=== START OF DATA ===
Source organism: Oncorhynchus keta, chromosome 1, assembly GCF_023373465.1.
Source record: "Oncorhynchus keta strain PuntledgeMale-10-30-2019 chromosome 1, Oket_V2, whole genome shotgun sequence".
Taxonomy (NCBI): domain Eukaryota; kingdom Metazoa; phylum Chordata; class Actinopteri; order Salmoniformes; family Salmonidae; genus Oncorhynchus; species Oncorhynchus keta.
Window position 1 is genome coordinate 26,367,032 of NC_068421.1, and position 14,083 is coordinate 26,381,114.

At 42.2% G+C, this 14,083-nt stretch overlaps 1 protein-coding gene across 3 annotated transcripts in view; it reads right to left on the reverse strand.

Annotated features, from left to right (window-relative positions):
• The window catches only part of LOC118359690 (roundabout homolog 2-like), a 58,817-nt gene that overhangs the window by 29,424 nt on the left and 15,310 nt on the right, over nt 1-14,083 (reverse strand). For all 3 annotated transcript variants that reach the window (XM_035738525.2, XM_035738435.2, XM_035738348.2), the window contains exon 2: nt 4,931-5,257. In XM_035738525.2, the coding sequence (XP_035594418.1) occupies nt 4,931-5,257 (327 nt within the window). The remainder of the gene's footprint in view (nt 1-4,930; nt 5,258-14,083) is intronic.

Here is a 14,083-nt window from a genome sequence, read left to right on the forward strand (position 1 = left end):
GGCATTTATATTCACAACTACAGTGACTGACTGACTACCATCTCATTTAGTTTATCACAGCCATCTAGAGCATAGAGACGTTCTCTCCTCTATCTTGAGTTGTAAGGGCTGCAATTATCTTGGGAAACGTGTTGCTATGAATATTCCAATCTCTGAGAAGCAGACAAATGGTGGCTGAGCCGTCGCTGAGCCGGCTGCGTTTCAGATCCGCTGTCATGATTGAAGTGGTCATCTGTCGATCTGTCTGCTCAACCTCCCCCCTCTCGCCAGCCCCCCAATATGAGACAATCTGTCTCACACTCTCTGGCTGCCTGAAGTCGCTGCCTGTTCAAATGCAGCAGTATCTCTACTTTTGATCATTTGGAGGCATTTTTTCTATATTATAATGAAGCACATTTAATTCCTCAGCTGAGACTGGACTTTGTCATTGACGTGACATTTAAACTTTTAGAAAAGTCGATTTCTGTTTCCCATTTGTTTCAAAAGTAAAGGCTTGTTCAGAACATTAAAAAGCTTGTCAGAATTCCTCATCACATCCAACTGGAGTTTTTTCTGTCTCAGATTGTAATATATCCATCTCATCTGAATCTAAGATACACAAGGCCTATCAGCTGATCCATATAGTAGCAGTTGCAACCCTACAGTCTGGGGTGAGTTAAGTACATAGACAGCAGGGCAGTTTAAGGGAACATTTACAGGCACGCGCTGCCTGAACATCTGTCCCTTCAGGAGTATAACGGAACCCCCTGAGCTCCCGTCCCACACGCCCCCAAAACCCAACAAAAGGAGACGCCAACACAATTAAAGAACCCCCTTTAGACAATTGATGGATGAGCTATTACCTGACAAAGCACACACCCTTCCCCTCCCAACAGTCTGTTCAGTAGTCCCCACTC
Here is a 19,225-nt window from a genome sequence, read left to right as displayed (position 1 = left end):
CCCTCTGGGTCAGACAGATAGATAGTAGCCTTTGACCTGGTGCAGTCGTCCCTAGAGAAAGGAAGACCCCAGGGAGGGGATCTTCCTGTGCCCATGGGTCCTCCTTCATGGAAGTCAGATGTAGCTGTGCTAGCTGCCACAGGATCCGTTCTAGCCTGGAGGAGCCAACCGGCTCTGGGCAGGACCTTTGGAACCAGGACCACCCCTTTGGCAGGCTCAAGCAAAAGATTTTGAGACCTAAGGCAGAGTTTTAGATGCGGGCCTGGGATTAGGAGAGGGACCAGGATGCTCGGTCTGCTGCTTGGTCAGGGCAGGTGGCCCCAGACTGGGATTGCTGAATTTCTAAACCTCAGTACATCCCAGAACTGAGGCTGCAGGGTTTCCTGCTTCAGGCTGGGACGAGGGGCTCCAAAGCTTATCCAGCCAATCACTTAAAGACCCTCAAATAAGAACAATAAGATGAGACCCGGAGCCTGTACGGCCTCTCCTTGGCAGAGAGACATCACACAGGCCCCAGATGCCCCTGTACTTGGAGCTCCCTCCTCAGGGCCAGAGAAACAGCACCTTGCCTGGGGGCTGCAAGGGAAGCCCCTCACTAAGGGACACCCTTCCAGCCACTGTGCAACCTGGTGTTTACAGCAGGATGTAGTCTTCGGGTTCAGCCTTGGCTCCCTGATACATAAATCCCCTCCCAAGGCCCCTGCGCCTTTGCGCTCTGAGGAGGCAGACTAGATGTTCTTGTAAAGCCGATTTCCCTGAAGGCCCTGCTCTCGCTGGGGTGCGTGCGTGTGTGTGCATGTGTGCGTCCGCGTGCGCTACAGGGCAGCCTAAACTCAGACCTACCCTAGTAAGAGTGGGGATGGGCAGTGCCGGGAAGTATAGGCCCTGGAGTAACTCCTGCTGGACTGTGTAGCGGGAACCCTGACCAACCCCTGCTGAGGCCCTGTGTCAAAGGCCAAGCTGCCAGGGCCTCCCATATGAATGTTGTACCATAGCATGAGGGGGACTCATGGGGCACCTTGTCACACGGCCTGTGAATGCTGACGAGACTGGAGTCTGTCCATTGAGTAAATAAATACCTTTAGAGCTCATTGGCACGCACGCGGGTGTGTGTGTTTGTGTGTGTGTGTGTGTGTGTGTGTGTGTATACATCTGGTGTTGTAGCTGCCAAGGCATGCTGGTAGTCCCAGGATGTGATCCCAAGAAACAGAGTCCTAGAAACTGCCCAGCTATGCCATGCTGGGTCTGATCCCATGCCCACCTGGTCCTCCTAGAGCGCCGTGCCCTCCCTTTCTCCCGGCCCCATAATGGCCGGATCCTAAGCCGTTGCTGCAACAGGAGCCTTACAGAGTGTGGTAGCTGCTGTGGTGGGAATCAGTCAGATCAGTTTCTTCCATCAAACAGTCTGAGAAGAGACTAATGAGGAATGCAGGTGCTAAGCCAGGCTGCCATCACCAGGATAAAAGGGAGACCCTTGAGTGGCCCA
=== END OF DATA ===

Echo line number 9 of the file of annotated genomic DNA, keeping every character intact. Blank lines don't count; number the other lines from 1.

GGCATTTATATTCACAACTACAGTGACTGACTGACTACCATCTCATTTAGTTTATCACAGCCATCTAGAGCATAGAGACGTTCTCTCCTCTATCTTGAGTTGTAAGGGCTGCAATTATCTTGGGAAACGTGTTGCTATGAATATTCCAATCTCTGAGAAGCAGACAAATGGTGGCTGAGCCGTCGCTGAGCCGGCTGCGTTTCAGATCCGCTGTCATGATTGAAGTGGTCATCTGTCGATCTGTCTGCTCAACCTCCCCCCTCTCGCCAGCCCCCCAATATGAGACAATCTGTCTCACACTCTCTGGCTGCCTGAAGTCGCTGCCTGTTCAAATGCAGCAGTATCTCTACTTTTGATCATTTGGAGGCATTTTTTCTATATTATAATGAAGCACATTTAATTCCTCAGCTGAGACTGGACTTTGTCATTGACGTGACATTTAAACTTTTAGAAAAGTCGATTTCTGTTTCCCATTTGTTTCAAAAGTAAAGGCTTGTTCAGAACATTAAAAAGCTTGTCAGAATTCCTCATCACATCCAACTGGAGTTTTTTCTGTCTCAGATTGTAATATATCCATCTCATCTGAATCTAAGATACACAAGGCCTATCAGCTGATCCATATAGTAGCAGTTGCAACCCTACAGTCTGGGGTGAGTTAAGTACATAGACAGCAGGGCAGTTTAAGGGAACATTTACAGGCACGCGCTGCCTGAACATCTGTCCCTTCAGGAGTATAACGGAACCCCCTGAGCTCCCGTCCCACACGCCCCCAAAACCCAACAAAAGGAGACGCCAACACAATTAAAGAACCCCCTTTAGACAATTGATGGATGAGCTATTACCTGACAAAGCACACACCCTTCCCCTCCCAACAGTCTGTTCAGTAGTCCCCACTC